The Sustainability of ICT: The Carbon Footprint Nobody Talks About 

In the global pursuit of sustainability, Information and Communication Technology (ICT) often stands out as a beacon of hope, promising innovative solutions to mitigate environmental challenges. However, amidst the celebration of ICT’s potential, there lies a significant yet overlooked issue: the carbon footprint of the technology itself. 

As we embrace ICT in every facet of our lives, from communication to commerce, and witness the proliferation of Artificial Intelligence (AI) and the Internet of Things (IoT), it’s crucial to confront the energy demands and environmental impacts of these digital innovations. While it’s easy to applaud the efficiency gains and carbon savings that ICT can bring, we must also acknowledge the environmental cost of powering this digital revolution. 

Increasing Emissions

The ICT sector accounts for approximately 3-4% of global carbon emissions [1], a figure that is projected to rise with the expansion of digital technologies. Within Europe itself, the energy consumption of data centers, the backbone of ICT infrastructure, is a significant contributor to this carbon footprint. According to recent JRC report [2] 45–65 TWh of electricity is consumed by data centers in 2022 (1.8–2.6% of total EU electricity use), while telecommunication networks used an estimated 25–30 TWh of electricity (1–1.2% of total EU electricity use)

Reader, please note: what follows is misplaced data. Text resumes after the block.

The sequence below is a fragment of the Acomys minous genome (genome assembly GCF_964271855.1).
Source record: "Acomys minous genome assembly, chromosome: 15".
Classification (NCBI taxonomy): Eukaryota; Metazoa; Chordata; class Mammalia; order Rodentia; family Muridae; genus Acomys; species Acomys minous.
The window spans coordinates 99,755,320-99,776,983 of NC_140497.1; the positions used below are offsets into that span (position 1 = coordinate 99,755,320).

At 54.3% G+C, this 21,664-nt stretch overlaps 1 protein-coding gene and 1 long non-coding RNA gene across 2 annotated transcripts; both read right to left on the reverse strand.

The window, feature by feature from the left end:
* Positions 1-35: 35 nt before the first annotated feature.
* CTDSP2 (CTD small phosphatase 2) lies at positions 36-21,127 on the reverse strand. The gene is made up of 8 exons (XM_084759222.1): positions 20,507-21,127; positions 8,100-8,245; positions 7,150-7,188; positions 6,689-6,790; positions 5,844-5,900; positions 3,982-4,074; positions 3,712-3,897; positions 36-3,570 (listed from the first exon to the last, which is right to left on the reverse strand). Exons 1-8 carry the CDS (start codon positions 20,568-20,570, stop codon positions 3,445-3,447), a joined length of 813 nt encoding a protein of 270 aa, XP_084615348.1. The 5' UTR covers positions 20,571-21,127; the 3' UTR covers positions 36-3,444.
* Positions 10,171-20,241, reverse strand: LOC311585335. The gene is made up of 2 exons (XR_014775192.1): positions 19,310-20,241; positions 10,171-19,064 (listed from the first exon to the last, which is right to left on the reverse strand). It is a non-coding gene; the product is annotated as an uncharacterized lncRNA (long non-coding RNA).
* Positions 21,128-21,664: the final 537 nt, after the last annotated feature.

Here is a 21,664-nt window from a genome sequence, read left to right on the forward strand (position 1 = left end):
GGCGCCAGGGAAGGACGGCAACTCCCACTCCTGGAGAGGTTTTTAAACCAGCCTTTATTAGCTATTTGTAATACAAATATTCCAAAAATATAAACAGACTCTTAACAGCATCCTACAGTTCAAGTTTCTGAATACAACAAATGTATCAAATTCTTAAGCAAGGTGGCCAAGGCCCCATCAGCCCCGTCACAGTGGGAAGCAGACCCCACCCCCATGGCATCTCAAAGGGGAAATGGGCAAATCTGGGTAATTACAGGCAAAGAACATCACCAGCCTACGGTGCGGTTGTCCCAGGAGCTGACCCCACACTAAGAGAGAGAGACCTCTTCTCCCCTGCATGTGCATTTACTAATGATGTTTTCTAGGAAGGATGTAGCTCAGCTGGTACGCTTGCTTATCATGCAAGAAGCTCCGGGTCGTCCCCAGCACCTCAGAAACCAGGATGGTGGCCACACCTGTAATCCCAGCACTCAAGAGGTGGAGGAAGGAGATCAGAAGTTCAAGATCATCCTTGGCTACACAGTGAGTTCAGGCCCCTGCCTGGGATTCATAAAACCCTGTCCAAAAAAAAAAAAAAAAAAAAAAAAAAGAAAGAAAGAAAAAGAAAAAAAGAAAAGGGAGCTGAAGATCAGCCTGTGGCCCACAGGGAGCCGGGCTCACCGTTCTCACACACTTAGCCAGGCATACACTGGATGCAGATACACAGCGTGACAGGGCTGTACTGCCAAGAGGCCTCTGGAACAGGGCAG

The rise of AI and IoT technologies will further amplify the energy demand of ICT. AI, with its complex algorithms and data-intensive computations, requires substantial computational power, often provided by energy-intensive servers. Similarly, the IoT, which connects billions of devices to the internet for data collection and analysis, also adds to the strain on ICT infrastructure, increasing its carbon dioxide (CO2) output even further. 

Urgency to Act

It’s evident that the ongoing digitization of society and recent ICT trends are also transforming the telecommunications landscape, which in turn is leading to increased power consumption and CO2 production.  

Generations like 4G and 5G have already made strides in reducing radio power consumption, but when looking at future projections of ICT’s carbon footprint, despite 5G’s more efficient radio transmission technology, it could still contribute to a significant increase in energy demand in data centers by up to 3.8 TWh by 2025 [3] 

This underscores the pressing need for innovative approaches to reduce the carbon footprint of ICT services, particularly in the context of 6G; the next-generation mobile telecommunications.  

The urgency to act is further emphasized by initiatives like the European Green Deal [4], which aims to make Europe carbon-neutral and highlights the importance of circular economy principles. The Sustainable Products Initiative (SPI) under the European Green Deal may require reliable carbon footprint measurements for all products and services provided in the EU, including ICT services. 

Holistic Approach

Addressing the carbon footprint of ICT services does require a more holistic approach, contrary to what is available now. The current mobile architectures, including 5G, are disconnected from both the service realm and many infrastructural provisions, making it challenging to maximize resource efficiency or minimize carbon footprint.